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Key Stats About the Role of Women in Construction

Data from the Office for National Statistics and industry surveys show that the number of women in construction has not increased significantly despite attempts to increase female representation.

Women in construction

At the end of 2016, approximately 27 million people were working in the UK. The divide between men and women was nearly 50-50. However, 2.3 million had jobs in the construction industry and only 296,000 were women. In this case, the split is 87-13. It’s an alarming wake-up call.

The ONS data shows that the percentage of women in construction is scarcely higher than it was before the recession, despite the industry’s active efforts to attract new recruits and access wider talent pools.

Additional surveys from trade bodies and contractors review that the gender pay gap is growing and women aren’t really aware of the different opportunities that the construction industry can offer.

In the fourth quarter of 2016, women represented only 12.8% of the construction workforce. While there has been some post-recession improvement, the proportion of women in construction has grown only slightly: in the fourth quarter of 2007, they represented 12.1% of the workforce.

Structural Defects Insurance

The construction industry needs to attract more women

Housebuilder Keepmoat commissioned a survey that revealed equally troubling insights: it showed that only 13% of women aged 16-35 would consider a construction career. Many say that the figure is not surprising given the ‘male builder’ stereotypes that still exist, and that the construction industry needs to do more to attract women.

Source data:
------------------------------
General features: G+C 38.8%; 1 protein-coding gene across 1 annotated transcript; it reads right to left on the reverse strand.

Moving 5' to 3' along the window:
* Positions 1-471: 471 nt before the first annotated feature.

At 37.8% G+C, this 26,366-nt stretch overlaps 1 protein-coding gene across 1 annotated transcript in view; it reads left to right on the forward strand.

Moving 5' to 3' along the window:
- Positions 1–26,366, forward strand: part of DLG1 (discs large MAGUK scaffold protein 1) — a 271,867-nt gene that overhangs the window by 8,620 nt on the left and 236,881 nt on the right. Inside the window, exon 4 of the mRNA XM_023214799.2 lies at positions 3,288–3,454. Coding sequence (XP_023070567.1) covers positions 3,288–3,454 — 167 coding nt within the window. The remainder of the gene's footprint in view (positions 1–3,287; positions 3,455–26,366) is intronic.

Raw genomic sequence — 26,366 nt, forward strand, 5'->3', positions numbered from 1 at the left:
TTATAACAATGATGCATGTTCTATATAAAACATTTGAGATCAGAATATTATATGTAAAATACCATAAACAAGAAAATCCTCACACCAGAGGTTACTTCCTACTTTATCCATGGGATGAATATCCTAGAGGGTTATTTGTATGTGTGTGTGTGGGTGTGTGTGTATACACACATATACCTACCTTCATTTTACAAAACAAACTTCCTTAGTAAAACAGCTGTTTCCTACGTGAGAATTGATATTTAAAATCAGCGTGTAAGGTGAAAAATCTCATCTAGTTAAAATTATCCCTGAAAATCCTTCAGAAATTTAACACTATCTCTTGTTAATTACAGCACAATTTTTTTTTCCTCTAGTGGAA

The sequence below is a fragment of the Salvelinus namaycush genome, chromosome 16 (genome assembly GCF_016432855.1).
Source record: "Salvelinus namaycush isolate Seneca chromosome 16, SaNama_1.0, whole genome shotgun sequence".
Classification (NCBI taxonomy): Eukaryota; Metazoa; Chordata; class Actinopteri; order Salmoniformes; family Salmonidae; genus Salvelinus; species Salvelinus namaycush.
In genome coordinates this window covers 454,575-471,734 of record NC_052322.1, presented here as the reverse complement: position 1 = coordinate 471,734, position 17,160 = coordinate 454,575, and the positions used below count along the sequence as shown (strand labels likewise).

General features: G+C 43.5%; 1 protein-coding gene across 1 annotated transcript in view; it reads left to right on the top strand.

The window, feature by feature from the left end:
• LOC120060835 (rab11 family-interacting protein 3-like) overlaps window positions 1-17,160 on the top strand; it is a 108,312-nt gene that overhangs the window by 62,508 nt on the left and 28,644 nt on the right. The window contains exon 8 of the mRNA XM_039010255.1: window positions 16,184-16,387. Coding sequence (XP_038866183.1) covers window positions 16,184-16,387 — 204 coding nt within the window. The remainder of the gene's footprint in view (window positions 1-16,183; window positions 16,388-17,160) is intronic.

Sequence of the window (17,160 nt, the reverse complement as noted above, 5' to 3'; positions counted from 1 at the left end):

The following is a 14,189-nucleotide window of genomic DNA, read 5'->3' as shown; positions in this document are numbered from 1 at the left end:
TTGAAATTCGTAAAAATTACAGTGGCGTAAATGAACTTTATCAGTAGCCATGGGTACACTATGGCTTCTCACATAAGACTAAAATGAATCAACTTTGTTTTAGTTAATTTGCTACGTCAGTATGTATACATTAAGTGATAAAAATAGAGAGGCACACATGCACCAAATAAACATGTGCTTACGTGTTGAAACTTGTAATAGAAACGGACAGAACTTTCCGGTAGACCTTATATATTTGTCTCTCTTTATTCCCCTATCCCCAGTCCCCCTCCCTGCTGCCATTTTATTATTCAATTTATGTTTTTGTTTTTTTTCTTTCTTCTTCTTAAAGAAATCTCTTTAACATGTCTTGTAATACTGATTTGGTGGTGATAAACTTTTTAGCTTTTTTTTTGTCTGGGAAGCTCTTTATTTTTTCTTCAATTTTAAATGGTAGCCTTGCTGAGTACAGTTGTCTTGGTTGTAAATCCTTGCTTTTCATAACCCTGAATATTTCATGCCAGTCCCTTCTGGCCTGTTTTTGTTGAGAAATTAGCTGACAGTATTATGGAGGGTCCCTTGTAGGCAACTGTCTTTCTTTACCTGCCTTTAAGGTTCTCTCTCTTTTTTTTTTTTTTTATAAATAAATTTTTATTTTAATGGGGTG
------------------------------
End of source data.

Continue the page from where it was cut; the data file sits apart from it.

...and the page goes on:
Research from the Royal Institution of Chartered Surveyors points to a growing pay gap in the surveying profession, with men earning an average of £11,000 more than women in a comparable role.

Pay gap

The RICS data shows that women begin a career in surveying on the same level as men: male surveyors aged 18 to 22 earn £22,937, while women made £23,150. As the surveyors grow older, the pay gap grows men aged 36-45 make an average of £10,000 a year more than their female peers while men in the 46-55 age group command a salary that is £13,000 higher than what women receive.

Lucile Kamar, equalities manager at RICS, said that this disparity suggests that fewer women remain with the industry due to more men being in leadership positions and opportunities for women to progress being more limited. She recommended the championing of championing female role models, especially, in management roles, to ensure that women can be seen as leaders in the construction industry.

Other surveys suggest that the opportunities for women need to be more evident. The Keepmoat survey showed that 56% of respondents were surprised to learn that a lot of women were employed at executive, manager and director level in construction. On hearing of these opportunities, 72% said that the industry needed to do more to highlight them. After completing the survey, 45% of young women said they were more interested in a construction career compared to only 13% before.

The key message is that more needs to be done to retain the best and brightest women in the construction industry. More firms are understanding that diversity brings a host of benefits, so there are signs that things are starting to change.

Specialists in Construction Insurance


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